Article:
While there are wonderfully useful tips for how to stick to New Year’s resolutions–keep it simple, be specific, tell a friend–our brains tend to revert into our default mode in which we ruminate and dwell on what we coulda, shoulda, woulda. Or we worry about the future such that we forget to live in the moment. So instead of a quick, 10-minute set with our shiny new weights, we feel remorse at the third brownie we ate or worry about how to carve out time to do sit-ups for the next thirty.

The term “default mode” was first used by Marcus Raichle to describe our brain when it is “resting.” However, studies suggest that our brain isn’t just idling when “resting.” For many of us, our brains default to self-referential thinking (thinking about ourselves), rumination, or preoccupation. We want to go the gym, but our brain’s default system may override its good intentions with fears: What if other people laugh at me; what if this is a waste of energy; what if I don’t have time? To motivate ourselves to put in the hard work, we must shift our mindsets. We need to rejigger our brain’s default mode to one from which we can learn from the past without grasping, be mindful of what may come without anxiety, and live in the uncertainty of every day without avoidance.

Working towards a six-pack is not simply a physical exercise, but also a mental one.

Our brains play a large part in how successfully we will achieve a declared goal–or any habit change. One key domain of Emotional Intelligence that is essential to shifting mindsets and habits is Self-Management, our ability to balance our emotions to make progress towards our goals.

The first Self-Management competency is Emotional Self-Control, or Emotional Balance, the “ability to manage disturbing emotions and remain effective, even in stressful situations,” according to Daniel Goleman. Change is scary, no matter how small it might be. Something as seemingly innocuous as, say, deciding to eat more vegetables, may uncover a deeper emotion or underlying issue. Perhaps eating more vegetables brings back unpleasant memories of a parent forcing you to eat something you didn’t want, and that memory evokes a sense that you are losing your agency to say, “no.” With Emotional Self-Control, we don’t ignore our emotions, rather, we don’t let them hold us hostage. When obstacles arise between us and our goal, we become less susceptible to the whims of our impulsivity and strong emotions.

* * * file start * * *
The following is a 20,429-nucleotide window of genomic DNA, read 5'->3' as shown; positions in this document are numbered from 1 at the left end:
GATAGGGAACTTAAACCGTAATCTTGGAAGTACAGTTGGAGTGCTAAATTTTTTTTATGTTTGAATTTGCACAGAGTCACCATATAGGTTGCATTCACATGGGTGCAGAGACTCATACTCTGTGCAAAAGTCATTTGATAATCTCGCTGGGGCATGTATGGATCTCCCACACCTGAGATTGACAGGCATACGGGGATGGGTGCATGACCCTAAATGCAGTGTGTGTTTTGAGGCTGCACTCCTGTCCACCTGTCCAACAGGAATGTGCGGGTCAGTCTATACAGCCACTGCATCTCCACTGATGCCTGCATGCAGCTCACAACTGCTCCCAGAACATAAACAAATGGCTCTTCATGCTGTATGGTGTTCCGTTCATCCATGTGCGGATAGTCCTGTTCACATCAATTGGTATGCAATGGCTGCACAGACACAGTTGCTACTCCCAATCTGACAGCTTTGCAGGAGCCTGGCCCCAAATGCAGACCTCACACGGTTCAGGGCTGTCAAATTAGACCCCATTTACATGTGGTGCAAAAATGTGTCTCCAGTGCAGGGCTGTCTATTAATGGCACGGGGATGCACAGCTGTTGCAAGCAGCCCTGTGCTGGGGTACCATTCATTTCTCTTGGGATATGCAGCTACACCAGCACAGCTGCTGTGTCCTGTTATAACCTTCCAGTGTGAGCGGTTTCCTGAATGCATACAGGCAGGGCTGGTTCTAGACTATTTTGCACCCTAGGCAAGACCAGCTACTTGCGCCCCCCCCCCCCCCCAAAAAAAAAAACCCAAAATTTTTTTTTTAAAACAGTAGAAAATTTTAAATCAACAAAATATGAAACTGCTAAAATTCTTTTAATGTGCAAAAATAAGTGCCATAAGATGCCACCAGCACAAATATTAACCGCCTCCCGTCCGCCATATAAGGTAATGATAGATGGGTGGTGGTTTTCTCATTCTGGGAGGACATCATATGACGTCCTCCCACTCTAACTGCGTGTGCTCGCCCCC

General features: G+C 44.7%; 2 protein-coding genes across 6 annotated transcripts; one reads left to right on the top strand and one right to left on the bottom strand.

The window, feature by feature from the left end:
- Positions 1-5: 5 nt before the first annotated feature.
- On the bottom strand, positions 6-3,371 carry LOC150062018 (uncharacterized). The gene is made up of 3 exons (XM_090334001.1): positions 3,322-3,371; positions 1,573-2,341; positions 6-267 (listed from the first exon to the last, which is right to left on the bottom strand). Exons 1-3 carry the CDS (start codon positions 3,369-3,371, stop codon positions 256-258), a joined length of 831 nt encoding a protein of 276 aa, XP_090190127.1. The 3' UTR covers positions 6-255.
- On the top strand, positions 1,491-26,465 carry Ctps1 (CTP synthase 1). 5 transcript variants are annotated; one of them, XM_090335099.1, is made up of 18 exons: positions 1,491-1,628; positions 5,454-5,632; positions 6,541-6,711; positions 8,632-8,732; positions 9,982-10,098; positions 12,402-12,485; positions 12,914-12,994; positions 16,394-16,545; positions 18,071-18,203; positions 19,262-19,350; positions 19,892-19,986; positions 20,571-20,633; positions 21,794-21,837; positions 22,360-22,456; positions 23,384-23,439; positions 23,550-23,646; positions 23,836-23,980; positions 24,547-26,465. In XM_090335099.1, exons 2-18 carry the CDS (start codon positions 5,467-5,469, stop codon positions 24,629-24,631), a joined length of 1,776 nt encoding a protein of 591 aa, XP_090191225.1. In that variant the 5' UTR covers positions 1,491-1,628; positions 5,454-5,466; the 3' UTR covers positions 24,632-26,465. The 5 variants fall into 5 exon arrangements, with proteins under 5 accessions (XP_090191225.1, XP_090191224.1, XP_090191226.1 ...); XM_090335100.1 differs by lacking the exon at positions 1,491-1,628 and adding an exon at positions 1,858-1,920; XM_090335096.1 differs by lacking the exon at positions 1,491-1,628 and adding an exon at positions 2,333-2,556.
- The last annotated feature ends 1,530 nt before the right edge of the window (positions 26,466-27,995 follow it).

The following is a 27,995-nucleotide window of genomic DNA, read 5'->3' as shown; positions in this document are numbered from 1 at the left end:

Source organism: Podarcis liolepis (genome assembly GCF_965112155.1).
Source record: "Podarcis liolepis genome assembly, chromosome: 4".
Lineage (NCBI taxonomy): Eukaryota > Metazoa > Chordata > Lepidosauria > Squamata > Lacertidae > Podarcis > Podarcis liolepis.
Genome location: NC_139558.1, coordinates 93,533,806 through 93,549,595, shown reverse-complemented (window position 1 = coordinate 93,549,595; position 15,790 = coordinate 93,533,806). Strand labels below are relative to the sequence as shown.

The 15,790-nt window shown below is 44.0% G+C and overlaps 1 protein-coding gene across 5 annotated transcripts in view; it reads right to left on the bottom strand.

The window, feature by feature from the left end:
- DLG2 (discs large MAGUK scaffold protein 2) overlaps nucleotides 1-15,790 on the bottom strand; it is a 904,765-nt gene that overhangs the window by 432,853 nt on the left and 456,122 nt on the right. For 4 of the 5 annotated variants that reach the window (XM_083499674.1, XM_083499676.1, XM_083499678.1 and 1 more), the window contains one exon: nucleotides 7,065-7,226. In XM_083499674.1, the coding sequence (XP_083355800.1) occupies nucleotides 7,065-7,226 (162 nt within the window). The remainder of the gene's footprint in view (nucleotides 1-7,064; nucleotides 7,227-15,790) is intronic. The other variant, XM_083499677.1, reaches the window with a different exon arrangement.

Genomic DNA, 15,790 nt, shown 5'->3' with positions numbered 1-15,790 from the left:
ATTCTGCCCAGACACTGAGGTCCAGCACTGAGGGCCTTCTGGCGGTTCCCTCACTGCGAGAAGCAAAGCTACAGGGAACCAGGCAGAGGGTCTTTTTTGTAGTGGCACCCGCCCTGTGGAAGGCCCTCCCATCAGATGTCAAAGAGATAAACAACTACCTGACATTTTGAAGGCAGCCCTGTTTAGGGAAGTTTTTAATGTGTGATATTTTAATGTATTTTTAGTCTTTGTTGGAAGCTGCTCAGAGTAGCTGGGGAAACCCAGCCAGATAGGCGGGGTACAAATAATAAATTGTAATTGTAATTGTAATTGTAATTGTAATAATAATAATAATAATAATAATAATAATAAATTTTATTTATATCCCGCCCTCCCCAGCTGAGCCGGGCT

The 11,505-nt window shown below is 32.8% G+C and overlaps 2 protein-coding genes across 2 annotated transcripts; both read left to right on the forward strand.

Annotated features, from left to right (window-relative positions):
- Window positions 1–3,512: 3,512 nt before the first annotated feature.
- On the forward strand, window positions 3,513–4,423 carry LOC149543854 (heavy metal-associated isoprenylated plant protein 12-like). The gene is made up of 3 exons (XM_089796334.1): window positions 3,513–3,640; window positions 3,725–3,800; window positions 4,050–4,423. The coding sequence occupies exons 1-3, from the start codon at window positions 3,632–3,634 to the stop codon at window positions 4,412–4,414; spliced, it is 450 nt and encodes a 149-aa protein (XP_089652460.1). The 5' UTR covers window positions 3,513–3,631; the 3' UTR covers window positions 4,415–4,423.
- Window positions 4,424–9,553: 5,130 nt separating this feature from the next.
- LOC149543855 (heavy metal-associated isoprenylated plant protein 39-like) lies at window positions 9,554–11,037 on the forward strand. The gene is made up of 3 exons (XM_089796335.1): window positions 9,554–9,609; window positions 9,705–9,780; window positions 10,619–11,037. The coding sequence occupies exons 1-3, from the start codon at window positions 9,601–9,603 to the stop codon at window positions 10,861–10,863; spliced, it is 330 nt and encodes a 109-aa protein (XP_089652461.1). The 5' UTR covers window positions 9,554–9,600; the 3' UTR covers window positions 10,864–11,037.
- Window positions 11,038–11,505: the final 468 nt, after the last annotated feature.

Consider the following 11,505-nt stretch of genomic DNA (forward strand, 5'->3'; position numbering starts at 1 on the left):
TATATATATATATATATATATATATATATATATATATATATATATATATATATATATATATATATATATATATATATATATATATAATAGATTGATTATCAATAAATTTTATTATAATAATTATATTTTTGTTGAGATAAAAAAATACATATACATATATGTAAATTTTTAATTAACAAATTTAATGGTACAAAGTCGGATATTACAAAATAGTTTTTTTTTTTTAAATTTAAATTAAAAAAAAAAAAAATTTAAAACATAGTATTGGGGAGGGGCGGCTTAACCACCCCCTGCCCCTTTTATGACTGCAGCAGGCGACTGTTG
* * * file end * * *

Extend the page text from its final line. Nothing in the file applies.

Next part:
Second, Adaptability allows us to see change as positive. Let’s say you want to end an unhealthy relationship. It can be scary to let that connection go, no matter how little benefit the relationship offers you or the other person. There is comfort in the known, albeit the dysfunctional known. To move towards the unknown is a transition, and whenever we transition from what was to what will be, we experience change. When we become more adaptable to the uncertainties of life–including the ultimate outcome of our desired goal–we can effectively respond to challenges and transform fear of loss into possibilities for development.

Third, Achievement Orientation is our capacity to meet or exceed a standard of excellence and continually improve. Without this competency, we wouldn’t have the same motivation to effect change and persist when we encounter roadblocks. Strengthening this competency allows us not only to better manage ourselves, but also the context around us so that we can adjust and adapt accordingly to meet our desired goals.